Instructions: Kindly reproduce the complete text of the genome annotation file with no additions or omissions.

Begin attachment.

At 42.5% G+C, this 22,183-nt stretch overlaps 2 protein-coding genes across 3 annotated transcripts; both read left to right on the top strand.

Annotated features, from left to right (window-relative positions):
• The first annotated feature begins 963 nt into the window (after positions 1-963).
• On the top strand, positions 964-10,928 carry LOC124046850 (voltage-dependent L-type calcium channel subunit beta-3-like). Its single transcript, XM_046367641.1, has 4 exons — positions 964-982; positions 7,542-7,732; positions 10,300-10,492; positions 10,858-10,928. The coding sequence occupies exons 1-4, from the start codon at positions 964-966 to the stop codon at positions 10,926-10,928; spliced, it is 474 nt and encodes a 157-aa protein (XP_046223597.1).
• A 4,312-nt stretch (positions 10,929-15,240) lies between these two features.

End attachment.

At 42.5% G+C, this 22,183-nt stretch overlaps 2 protein-coding genes across 3 annotated transcripts; both read left to right on the top strand.

Annotated features, from left to right (window-relative positions):
• The first annotated feature begins 963 nt into the window (after positions 1-963).
• On the top strand, positions 964-10,928 carry LOC124046850 (voltage-dependent L-type calcium channel subunit beta-3-like). Its single transcript, XM_046367641.1, has 4 exons — positions 964-982; positions 7,542-7,732; positions 10,300-10,492; positions 10,858-10,928. The coding sequence occupies exons 1-4, from the start codon at positions 964-966 to the stop codon at positions 10,926-10,928; spliced, it is 474 nt and encodes a 157-aa protein (XP_046223597.1).
• A 4,312-nt stretch (positions 10,929-15,240) lies between these two features.